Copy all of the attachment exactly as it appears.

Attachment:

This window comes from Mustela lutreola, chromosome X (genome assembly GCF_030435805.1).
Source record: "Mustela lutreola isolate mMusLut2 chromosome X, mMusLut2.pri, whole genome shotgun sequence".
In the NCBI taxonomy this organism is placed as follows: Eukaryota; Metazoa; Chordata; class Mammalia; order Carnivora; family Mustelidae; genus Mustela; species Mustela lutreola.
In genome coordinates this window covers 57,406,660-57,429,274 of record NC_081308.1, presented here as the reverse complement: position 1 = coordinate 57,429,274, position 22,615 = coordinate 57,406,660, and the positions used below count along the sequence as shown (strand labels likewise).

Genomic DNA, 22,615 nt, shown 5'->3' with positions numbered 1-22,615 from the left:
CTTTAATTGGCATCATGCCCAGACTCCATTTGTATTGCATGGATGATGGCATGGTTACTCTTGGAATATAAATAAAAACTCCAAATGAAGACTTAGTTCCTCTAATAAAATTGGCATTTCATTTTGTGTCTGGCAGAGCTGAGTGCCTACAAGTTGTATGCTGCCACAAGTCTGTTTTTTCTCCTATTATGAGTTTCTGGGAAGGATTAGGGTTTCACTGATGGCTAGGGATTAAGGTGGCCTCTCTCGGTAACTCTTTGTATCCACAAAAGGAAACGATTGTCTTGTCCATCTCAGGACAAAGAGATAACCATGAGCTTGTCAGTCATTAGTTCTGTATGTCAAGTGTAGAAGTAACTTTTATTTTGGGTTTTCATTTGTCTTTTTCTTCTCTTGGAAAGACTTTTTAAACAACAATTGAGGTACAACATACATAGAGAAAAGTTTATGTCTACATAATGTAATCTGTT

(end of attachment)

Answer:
This window comes from Mustela lutreola, chromosome X (genome assembly GCF_030435805.1).
Source record: "Mustela lutreola isolate mMusLut2 chromosome X, mMusLut2.pri, whole genome shotgun sequence".
In the NCBI taxonomy this organism is placed as follows: Eukaryota; Metazoa; Chordata; class Mammalia; order Carnivora; family Mustelidae; genus Mustela; species Mustela lutreola.
In genome coordinates this window covers 57,406,660-57,429,274 of record NC_081308.1, presented here as the reverse complement: position 1 = coordinate 57,429,274, position 22,615 = coordinate 57,406,660, and the positions used below count along the sequence as shown (strand labels likewise).

Genomic DNA, 22,615 nt, shown 5'->3' with positions numbered 1-22,615 from the left:
CTTTAATTGGCATCATGCCCAGACTCCATTTGTATTGCATGGATGATGGCATGGTTACTCTTGGAATATAAATAAAAACTCCAAATGAAGACTTAGTTCCTCTAATAAAATTGGCATTTCATTTTGTGTCTGGCAGAGCTGAGTGCCTACAAGTTGTATGCTGCCACAAGTCTGTTTTTTCTCCTATTATGAGTTTCTGGGAAGGATTAGGGTTTCACTGATGGCTAGGGATTAAGGTGGCCTCTCTCGGTAACTCTTTGTATCCACAAAAGGAAACGATTGTCTTGTCCATCTCAGGACAAAGAGATAACCATGAGCTTGTCAGTCATTAGTTCTGTATGTCAAGTGTAGAAGTAACTTTTATTTTGGGTTTTCATTTGTCTTTTTCTTCTCTTGGAAAGACTTTTTAAACAACAATTGAGGTACAACATACATAGAGAAAAGTTTATGTCTACATAATGTAATCTGTT